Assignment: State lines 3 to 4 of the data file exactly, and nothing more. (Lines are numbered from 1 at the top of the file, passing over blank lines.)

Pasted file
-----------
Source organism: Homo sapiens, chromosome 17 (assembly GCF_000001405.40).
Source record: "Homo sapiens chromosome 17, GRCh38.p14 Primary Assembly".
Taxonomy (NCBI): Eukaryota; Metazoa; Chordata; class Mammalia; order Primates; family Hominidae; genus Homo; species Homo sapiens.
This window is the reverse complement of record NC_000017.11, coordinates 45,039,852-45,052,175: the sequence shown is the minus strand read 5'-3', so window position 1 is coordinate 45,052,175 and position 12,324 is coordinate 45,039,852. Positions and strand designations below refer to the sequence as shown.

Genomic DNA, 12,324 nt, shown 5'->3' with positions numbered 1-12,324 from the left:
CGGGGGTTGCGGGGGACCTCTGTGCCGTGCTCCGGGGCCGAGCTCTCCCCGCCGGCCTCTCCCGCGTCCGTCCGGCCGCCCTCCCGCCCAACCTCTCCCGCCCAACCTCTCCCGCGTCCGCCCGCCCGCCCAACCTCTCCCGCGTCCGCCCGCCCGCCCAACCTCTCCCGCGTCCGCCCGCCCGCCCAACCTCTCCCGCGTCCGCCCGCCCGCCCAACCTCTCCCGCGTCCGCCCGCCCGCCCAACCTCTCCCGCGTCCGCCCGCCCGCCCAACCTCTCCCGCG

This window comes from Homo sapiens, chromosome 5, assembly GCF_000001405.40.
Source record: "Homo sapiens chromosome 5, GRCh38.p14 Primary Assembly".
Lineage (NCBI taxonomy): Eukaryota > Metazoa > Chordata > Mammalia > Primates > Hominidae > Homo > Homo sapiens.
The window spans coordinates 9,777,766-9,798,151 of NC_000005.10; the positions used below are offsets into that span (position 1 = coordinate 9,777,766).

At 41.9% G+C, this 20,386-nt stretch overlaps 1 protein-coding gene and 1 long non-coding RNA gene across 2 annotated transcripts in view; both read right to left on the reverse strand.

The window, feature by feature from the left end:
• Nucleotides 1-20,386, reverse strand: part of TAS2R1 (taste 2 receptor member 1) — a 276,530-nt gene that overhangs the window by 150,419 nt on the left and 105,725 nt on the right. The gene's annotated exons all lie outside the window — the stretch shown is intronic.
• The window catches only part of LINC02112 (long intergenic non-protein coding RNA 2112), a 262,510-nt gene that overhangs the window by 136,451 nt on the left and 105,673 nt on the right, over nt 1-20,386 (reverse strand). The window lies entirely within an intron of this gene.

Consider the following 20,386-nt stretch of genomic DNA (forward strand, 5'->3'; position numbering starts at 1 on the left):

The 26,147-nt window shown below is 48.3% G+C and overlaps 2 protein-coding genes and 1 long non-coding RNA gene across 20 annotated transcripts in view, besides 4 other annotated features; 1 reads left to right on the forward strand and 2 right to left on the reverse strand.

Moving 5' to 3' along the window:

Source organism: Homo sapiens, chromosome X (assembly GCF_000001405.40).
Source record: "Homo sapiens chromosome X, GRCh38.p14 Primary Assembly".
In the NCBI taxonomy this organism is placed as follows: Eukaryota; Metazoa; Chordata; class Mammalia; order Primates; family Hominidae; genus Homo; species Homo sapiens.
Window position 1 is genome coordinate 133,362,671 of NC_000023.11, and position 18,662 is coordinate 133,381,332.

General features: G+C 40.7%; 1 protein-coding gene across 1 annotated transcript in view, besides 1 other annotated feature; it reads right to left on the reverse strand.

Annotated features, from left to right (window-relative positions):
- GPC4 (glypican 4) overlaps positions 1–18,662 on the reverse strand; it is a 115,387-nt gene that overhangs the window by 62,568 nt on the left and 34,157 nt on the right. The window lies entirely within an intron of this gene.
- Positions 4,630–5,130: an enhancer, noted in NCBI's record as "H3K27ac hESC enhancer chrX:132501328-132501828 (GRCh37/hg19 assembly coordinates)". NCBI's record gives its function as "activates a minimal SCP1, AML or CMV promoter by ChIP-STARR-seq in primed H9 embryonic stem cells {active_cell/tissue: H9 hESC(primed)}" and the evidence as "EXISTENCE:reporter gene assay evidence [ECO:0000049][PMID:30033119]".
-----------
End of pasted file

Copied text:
Taxonomy (NCBI): Eukaryota; Metazoa; Chordata; class Mammalia; order Primates; family Hominidae; genus Homo; species Homo sapiens.
This window is the reverse complement of record NC_000017.11, coordinates 45,039,852-45,052,175: the sequence shown is the minus strand read 5'-3', so window position 1 is coordinate 45,052,175 and position 12,324 is coordinate 45,039,852. Positions and strand designations below refer to the sequence as shown.